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Why Building Automation is Not as Smart as You Think

En son güncellendiği tarih: 23 May 2019



Building operations and sustainability departments are increasingly under pressure to contribute to assets’ bottom line through cost savings. As real estate companies look to trim their budgets wherever possible, so continues scrutiny of building operations dollars.

And yet, there persists an assumption that automation through the Building Management System (BMS) will lead to “smart” buildings and improved performance.


It is true that a building with a properly programmed BMS will run more efficiently and have a healthier indoor environment than a building without any controls. However, the programming and adjustment of these systems still depend on persistent diligence of a human operator. An operator — quite frankly — who actually enjoys learning about and tweaking their BMS — a rare quality to be found in any human being.

The ability for equipment to be turned on ramped up, or ramped down automatically based on specific set points allows for a response to conditions that no human could operate manually at scale. Obviously, there is tremendous value in a BMS and it can be an invaluable tool to reduce costs.


On the other hand, the Department of Energy found that improperly configured building management systems result in 20% of building energy usage. For a system that costs around $2.30 per square foot to implement, the costs associated with non-optimal automation can negate any improvements in building performance.


What's Your Schedule?

Setting and executing equipment schedules are basic functions of a BMS, but mistakes are made surprisingly often.

If schedules were always wrong, it would be an easy problem to solve — simply get rid of schedules. The issue is that an operator does not know a schedule is off unless they check or unless a tenant complains, and each schedule may drift away from prescribed set-points over time as seasons and/or occupancy patterns change.


This is the risk of completely depending on automation without a method to verify effectiveness (a problem not limited to the BMS, it is inherent to all software-based automation, as The Atlantic recently wrote about). Schedules may accidentally be changed when maintenance needs to be performed and schedules or set points never changed back to original settings. Additionally, operators may sometimes be unnecessarily conservative to ensure that tenants remain comfortable, such as when setting wider temperature bands and extending startup and shutdown hours.

It would be surprising to find a real estate portfolio without any scheduling issues, despite the significant dollars wasted as a result. In the example below, changing the lighting schedule from nearly always on (represented by the grey line) to reflect real occupancy hours (represented by the blue line) saved one commercial building 57% of their lighting costs, or $24,000 a year.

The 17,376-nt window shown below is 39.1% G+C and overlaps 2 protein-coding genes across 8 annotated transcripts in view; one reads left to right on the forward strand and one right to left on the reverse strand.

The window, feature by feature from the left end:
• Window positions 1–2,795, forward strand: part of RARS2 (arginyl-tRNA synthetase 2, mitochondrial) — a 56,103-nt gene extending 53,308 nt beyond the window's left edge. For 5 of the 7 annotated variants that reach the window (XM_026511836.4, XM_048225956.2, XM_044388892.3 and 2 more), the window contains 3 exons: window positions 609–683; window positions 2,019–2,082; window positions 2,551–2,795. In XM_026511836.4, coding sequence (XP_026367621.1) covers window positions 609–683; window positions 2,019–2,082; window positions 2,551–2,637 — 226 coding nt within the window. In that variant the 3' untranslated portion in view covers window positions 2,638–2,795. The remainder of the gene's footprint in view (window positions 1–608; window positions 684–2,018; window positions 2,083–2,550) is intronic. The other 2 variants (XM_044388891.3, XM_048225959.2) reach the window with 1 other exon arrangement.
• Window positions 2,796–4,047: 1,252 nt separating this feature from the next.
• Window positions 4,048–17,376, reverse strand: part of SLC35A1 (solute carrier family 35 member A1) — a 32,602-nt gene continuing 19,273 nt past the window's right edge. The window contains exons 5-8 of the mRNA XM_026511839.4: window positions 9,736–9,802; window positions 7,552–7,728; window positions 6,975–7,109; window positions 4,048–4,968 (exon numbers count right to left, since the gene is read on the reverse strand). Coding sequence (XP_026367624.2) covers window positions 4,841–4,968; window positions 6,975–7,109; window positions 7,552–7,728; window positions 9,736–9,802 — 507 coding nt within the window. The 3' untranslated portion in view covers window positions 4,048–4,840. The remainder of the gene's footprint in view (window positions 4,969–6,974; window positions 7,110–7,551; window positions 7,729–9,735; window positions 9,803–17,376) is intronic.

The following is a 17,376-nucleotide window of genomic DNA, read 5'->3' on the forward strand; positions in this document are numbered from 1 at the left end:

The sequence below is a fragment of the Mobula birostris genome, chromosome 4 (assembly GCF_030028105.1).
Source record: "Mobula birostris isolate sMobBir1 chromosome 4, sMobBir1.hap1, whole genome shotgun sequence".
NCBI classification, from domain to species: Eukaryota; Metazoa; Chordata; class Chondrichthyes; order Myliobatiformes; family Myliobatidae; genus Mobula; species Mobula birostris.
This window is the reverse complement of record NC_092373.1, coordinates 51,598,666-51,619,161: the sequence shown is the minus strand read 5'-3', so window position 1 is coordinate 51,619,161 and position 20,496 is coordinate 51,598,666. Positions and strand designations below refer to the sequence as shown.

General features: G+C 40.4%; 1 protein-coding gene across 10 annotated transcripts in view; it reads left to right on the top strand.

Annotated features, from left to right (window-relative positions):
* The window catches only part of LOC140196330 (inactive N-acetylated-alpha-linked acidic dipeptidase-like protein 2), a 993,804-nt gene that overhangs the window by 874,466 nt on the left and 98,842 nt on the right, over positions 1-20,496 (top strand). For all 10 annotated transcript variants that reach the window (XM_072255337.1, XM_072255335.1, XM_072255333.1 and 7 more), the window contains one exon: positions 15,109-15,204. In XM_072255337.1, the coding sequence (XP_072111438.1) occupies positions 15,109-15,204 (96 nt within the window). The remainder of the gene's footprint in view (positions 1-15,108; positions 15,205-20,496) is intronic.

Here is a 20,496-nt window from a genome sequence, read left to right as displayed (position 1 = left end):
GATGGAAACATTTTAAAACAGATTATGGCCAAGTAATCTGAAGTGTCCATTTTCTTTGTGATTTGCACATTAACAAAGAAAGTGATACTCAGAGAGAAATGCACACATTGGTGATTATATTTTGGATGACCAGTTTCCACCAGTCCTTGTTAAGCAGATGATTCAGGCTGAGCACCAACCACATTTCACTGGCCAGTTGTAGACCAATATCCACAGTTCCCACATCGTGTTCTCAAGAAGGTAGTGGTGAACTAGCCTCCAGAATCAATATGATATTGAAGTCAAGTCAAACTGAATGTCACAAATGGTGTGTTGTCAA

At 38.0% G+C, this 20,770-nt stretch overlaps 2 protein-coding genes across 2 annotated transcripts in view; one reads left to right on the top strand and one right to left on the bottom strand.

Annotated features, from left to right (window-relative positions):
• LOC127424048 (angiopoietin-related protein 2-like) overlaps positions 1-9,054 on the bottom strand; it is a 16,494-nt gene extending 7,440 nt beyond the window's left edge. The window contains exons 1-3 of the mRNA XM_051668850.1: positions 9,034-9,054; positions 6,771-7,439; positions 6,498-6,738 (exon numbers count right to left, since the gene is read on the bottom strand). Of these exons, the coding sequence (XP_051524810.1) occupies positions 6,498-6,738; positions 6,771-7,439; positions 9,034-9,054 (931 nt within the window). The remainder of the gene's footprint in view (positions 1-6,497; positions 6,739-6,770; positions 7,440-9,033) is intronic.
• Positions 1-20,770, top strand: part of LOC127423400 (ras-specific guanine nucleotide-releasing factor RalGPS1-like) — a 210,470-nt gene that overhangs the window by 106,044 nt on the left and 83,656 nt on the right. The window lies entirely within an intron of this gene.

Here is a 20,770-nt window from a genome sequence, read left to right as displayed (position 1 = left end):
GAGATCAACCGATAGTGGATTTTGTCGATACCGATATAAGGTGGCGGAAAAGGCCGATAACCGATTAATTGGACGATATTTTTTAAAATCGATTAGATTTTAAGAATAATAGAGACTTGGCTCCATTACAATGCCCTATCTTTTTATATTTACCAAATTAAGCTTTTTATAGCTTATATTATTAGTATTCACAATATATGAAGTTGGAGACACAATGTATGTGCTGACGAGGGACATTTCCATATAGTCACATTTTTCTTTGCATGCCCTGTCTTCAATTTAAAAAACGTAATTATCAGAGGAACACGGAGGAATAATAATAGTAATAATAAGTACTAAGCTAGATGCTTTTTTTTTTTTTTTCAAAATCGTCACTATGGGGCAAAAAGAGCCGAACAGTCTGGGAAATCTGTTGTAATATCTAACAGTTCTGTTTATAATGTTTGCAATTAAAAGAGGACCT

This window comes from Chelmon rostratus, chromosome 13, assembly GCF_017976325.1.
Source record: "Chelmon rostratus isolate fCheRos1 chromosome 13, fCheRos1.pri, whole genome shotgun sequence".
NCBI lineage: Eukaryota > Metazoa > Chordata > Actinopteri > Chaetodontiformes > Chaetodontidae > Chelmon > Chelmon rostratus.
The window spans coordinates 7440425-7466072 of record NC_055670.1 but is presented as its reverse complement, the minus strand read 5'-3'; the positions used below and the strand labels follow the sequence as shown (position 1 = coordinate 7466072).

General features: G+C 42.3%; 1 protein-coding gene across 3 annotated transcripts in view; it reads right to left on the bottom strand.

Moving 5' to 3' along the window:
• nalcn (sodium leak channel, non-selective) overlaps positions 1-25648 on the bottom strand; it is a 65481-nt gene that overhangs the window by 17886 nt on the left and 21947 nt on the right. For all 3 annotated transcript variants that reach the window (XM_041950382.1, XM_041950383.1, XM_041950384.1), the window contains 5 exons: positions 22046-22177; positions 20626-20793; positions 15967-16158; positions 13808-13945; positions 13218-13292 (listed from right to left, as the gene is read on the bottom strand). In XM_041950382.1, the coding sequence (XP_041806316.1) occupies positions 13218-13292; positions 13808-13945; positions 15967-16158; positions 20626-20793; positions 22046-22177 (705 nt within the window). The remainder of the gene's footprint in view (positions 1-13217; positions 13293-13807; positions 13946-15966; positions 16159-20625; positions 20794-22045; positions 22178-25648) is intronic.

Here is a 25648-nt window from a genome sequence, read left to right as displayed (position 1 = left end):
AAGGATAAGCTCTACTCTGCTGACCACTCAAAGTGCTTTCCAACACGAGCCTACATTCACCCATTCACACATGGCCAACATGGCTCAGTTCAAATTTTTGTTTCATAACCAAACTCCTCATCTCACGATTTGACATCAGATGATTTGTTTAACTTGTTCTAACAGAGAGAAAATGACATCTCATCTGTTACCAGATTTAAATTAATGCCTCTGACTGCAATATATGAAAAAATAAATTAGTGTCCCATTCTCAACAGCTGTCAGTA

Clearly, in this case, automation did not guarantee efficient operations as an intelligent system should otherwise be able to achieve.


Making the Right Adjustments

BMS installation includes a process of tuning (commissioning) the system to the maximum efficiency for conditions at the time of installation. However, there is generally no mechanism to account for the changes that building experiences over time. Tenants, building staff, climate, and maintenance needs all change over the lifetime of a building. So while optimization at installation is important (and difficult — just ask any building operator), ongoing optimization is equally, if not more important.

A key problem lies in tracking the adjustments. If a set-point is changed, there’s usually no record of that change. Ideally, there would be a measure of equipment performance before a change, an exact record of that change, and a re-evaluation of the effects of that change in the future. In practice, this is rarely the case.

Another problem is the complexity of building operations and human limitations in being able to account for all environmental/human variables occurring at once. For example, hot/cold complaints from tenants may lead building operators to adjust the set points of HVAC equipment. However, air temperature is only one of the factors that affect occupants’ perception of temperature. Humidity is at least as important, together with air movement, and the radiant heat balance. If the A/C is blasting, but internal humidity is high, people will feel like they are working in a refrigerator.


While the equipment needed to change humidity levels separate from cooling are expensive and almost never installed at the commercial level, it’s an important aspect to consider. If set-points are lowered or raised as a reaction, there may be higher costs without directly solving the problem.(source:enertiv)

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